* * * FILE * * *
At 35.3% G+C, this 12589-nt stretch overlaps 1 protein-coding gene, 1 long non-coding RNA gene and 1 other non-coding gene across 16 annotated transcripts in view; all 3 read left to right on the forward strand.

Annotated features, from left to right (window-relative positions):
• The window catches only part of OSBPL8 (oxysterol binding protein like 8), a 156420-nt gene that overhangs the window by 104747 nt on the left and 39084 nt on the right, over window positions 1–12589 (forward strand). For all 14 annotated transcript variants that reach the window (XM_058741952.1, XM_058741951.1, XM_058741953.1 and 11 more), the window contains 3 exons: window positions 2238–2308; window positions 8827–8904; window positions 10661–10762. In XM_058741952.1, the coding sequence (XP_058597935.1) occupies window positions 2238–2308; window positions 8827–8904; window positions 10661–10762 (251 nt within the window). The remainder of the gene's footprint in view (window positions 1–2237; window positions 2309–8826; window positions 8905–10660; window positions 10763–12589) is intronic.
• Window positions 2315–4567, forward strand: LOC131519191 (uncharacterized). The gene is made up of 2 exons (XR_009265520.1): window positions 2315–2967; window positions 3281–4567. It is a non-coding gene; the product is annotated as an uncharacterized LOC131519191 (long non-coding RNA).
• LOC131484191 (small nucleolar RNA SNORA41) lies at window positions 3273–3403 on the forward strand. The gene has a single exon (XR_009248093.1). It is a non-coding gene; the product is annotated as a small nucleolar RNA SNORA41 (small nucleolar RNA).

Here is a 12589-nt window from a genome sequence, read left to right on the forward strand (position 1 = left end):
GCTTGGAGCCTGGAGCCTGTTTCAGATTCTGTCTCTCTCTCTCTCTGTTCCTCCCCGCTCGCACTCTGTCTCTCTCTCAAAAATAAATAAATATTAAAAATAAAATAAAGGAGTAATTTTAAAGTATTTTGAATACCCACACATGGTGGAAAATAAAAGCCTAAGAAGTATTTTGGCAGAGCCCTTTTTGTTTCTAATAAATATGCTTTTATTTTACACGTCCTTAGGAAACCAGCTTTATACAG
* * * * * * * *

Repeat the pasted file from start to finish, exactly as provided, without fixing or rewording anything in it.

At 35.3% G+C, this 12589-nt stretch overlaps 1 protein-coding gene, 1 long non-coding RNA gene and 1 other non-coding gene across 16 annotated transcripts in view; all 3 read left to right on the forward strand.

Annotated features, from left to right (window-relative positions):
• The window catches only part of OSBPL8 (oxysterol binding protein like 8), a 156420-nt gene that overhangs the window by 104747 nt on the left and 39084 nt on the right, over window positions 1–12589 (forward strand). For all 14 annotated transcript variants that reach the window (XM_058741952.1, XM_058741951.1, XM_058741953.1 and 11 more), the window contains 3 exons: window positions 2238–2308; window positions 8827–8904; window positions 10661–10762. In XM_058741952.1, the coding sequence (XP_058597935.1) occupies window positions 2238–2308; window positions 8827–8904; window positions 10661–10762 (251 nt within the window). The remainder of the gene's footprint in view (window positions 1–2237; window positions 2309–8826; window positions 8905–10660; window positions 10763–12589) is intronic.
• Window positions 2315–4567, forward strand: LOC131519191 (uncharacterized). The gene is made up of 2 exons (XR_009265520.1): window positions 2315–2967; window positions 3281–4567. It is a non-coding gene; the product is annotated as an uncharacterized LOC131519191 (long non-coding RNA).
• LOC131484191 (small nucleolar RNA SNORA41) lies at window positions 3273–3403 on the forward strand. The gene has a single exon (XR_009248093.1). It is a non-coding gene; the product is annotated as a small nucleolar RNA SNORA41 (small nucleolar RNA).

Here is a 12589-nt window from a genome sequence, read left to right on the forward strand (position 1 = left end):
GCTTGGAGCCTGGAGCCTGTTTCAGATTCTGTCTCTCTCTCTCTCTGTTCCTCCCCGCTCGCACTCTGTCTCTCTCTCAAAAATAAATAAATATTAAAAATAAAATAAAGGAGTAATTTTAAAGTATTTTGAATACCCACACATGGTGGAAAATAAAAGCCTAAGAAGTATTTTGGCAGAGCCCTTTTTGTTTCTAATAAATATGCTTTTATTTTACACGTCCTTAGGAAACCAGCTTTATACAG